Read letters that we have received from disappointed patients about cosmetic dentistry mistakes.
Besides this, there is a very different temperament and a different approach to dentistry by a true cosmetic dentist. Here are some of the fundamental differences:
- A cosmetic dentist is passionate about the appearance of the work and getting it to look as beautiful as possible. General dentists have a much lower expectation of “beauty” in dental work.
- Cosmetic dentists are very attuned to the patient’s perception of the work. General dentists are trained in dental school that they are the best judges of what is best for the patient. Cosmetic dentistry, however, is the art of addressing the self-perception of the patient. A cosmetic dentist knows that if the patient is not pleased with the appearance of the work, the case is a failure. This goes directly against the grain of dental school training. It is not uncommon, when a patient addresses cosmetic concerns with a general dentist, that the dentist will say that there is nothing wrong with the patient’s teeth, or he or she may emphasize the risks of the treatment, and really not understand the depth of the patient’s concerns. The general dentist should be applauded for his or her honesty, but the patient needs more than that.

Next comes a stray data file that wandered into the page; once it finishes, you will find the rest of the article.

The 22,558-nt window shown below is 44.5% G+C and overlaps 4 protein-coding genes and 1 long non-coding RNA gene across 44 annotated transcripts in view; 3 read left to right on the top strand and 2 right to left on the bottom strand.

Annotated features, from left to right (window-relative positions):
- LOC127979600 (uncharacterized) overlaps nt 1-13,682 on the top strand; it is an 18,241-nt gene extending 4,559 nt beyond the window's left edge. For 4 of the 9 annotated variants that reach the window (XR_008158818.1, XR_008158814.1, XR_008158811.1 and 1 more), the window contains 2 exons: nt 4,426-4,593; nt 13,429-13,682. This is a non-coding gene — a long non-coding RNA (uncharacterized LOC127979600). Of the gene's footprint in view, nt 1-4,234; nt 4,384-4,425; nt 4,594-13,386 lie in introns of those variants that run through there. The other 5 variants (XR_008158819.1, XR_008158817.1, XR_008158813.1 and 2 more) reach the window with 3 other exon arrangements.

- General dentists are trained to fix things. Cosmetic dentists are trained to create things. General dentists tend to have the mindset of a technician—giving their attention only to detail and to function. Cosmetic dentists, to be successful, also must have that great attention to detail, but must have that added spark of creativity and attention to beauty. It’s like the difference between a building contractor and an architect—it takes a completely different personality type to succeed with each dimension.
- Cosmetic dentists must dedicate themselves to extensive hours of education after dental school, knowing that it isn’t required, simply for the passion of being able to create smiles of beauty. There is a certain “fire in the belly” that they possess.
And there is a great deal they have to learn:
- The tooth-colored materials that cosmetic dentists work with have properties that are very different from the materials generally taught in dental schools. There are opaquers, tints, composites of varying translucencies and surface characteristics, complex bonding agents, various porcelains, etc., that require a great deal of training to master. There is a chemistry of bonding that they have to thoroughly understand. Different materials have different properties of texture, color, translucency, strength, and polishability, and these all have to be manipulated to produce a beautiful and natural result.